Some researches show that Airbnb is increasing and developing some moves to make the consumers safer. There’s probably no company built more on the notion of trust than Airbnb. After all, you’re sharing lodging with a stranger. Today, the company is trying to turn some of that trust into a systematic certainty by rolling out a new security requirement. Airbnb is launching a page on its site for users to verify their accounts in two steps, both online and offline. For online verification, they need to verify their Facebook or LinkedIn pages. If they aren’t on either, they are required to point to three positive reviews from Airbnb. If they don’t have those, and aren’t Facebook or LinkedIn members, they can contact customer service to figure it out, says Jakob Kerr, Airbnb’s communications manager. As for offline verification, they need to scan their state-issued identification card, or confirm some personal info like entering the last four digits of their social security number or confirming a home address from years back. The idea is to pull away the veil of inauthenticity.
The thinking goes that it will put users at ease when browsing the site, and it will give owners peace of mind to know that people are accountable, and they are tied to their real personal information. For now, the verification process is mostly opt-in, though a random 25 percent of Airbnb users in the United States will be required to complete the verification before they can make reservations. Eventually, the goal is to get full participation, but Kerr says for now the company is rolling it out incrementally but plans to launch it internationally by year’s end. Of course, trust is a two-sided thing. By giving Airbnb scanned ID information, customers are implicitly trusting the company and its own security standards. “We understand we’re asking customers for more of their personal info,” says Kerr, but he continues, “We view trust as the fuel of the sharing economy as a whole.” (Airbnb, 2012) He promises all of the data will be encrypted, and only seen by a small number of Airbnb employees. He says those employees are regularly audited to ensure their integrity. It’s easy to see why a verified account would put users at ease. Airbnb has taken its lumps with trust and security issues in the past. The company first began to address concerns in in earnest in 2011, after a host reported a guest ransacked her home. Airbnb launched what the company called “Operation: Trust,” implementing new features like a 24-hour customer hotline. 5. The future of Airbnb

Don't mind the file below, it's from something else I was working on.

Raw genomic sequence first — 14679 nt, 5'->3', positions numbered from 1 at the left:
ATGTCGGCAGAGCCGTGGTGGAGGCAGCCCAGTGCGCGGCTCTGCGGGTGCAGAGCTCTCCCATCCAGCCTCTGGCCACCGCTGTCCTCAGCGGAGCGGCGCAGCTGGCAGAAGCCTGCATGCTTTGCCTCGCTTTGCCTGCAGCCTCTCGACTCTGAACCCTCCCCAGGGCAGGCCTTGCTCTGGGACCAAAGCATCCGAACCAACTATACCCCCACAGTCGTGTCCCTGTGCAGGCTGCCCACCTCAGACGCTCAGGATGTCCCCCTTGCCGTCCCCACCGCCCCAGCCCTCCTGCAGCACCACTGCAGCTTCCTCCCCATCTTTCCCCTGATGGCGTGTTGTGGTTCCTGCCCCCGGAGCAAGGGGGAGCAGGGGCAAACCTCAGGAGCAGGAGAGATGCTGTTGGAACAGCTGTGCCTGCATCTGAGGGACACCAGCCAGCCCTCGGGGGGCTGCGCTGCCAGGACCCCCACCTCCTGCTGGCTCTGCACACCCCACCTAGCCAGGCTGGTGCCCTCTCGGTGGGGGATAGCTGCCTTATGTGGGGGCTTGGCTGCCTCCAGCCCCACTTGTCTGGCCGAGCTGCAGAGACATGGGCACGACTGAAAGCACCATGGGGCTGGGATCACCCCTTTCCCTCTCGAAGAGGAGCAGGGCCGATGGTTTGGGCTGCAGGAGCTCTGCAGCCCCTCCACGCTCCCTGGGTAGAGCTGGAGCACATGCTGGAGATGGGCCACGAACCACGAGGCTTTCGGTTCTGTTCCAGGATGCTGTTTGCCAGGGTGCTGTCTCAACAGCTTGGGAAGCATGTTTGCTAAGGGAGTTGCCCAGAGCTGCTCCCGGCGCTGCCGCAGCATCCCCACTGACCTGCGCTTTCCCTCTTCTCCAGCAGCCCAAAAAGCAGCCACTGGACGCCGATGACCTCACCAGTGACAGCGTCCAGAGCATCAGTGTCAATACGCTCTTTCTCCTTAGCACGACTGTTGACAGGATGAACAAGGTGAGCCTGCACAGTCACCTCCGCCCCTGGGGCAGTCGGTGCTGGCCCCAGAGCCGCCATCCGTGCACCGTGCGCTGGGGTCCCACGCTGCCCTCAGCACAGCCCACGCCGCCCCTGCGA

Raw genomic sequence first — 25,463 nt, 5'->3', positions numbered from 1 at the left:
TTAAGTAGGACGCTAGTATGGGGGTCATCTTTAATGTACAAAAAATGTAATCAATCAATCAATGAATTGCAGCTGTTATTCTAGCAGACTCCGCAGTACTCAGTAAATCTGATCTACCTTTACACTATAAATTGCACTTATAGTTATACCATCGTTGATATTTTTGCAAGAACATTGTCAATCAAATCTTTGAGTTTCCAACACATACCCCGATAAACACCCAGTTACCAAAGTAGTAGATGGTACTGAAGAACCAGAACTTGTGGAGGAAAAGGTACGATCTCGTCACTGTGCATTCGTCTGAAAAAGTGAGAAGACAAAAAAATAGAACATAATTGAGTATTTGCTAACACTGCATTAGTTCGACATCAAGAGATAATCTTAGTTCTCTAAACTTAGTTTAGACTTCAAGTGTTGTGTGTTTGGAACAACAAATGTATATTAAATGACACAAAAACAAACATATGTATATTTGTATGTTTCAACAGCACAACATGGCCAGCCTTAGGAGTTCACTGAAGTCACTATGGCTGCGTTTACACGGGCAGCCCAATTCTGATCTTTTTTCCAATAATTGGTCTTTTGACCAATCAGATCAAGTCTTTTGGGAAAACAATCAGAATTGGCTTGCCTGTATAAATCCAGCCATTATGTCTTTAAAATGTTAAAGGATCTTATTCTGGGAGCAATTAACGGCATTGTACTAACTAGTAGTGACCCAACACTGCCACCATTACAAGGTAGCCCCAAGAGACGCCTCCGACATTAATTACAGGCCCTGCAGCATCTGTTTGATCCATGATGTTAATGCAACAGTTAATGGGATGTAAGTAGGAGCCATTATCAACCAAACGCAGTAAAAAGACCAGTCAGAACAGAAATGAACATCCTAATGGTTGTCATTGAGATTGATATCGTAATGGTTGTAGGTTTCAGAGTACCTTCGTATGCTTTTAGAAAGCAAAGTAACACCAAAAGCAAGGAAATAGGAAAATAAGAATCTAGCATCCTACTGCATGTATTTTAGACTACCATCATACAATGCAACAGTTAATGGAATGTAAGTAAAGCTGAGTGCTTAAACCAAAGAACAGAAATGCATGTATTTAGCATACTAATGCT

When I searched for additional information, I read that one of the goal of Airbnb was to expand in terms of core service they want to offer. Airbnb delivers personalized, local experiences, powered by the crowd. They provide that personalized experience at the local level of properties and experiences available to rent, but have an inventory that ps the globe. In fact, the New York Times has reported that Airbnb is putting 200,000 heads in beds per night, and they’re still in their formative years. It’s local and specialized, and often less expensive than hotels. (New York Times, 2011) The future state of Airbnb could go beyond just beds, disrupting eBay. This is a massive marketplace that can add any product mix that the crowd wants. I imagine the next natural phase for Airbnb is to help restaurants, local retailers, and artisans to provide services to guests at Airbnb facilities, and then to everyone else – all at the local level. Their main focus is crowdsourcing marketing. By listening to the customers’ demands, Airbnb will try to expand and offer the customers a “one stop” website where they don’t have to go from website to website to purchase different products but gather as many products or services as possible to ease the shopping experience for the customers.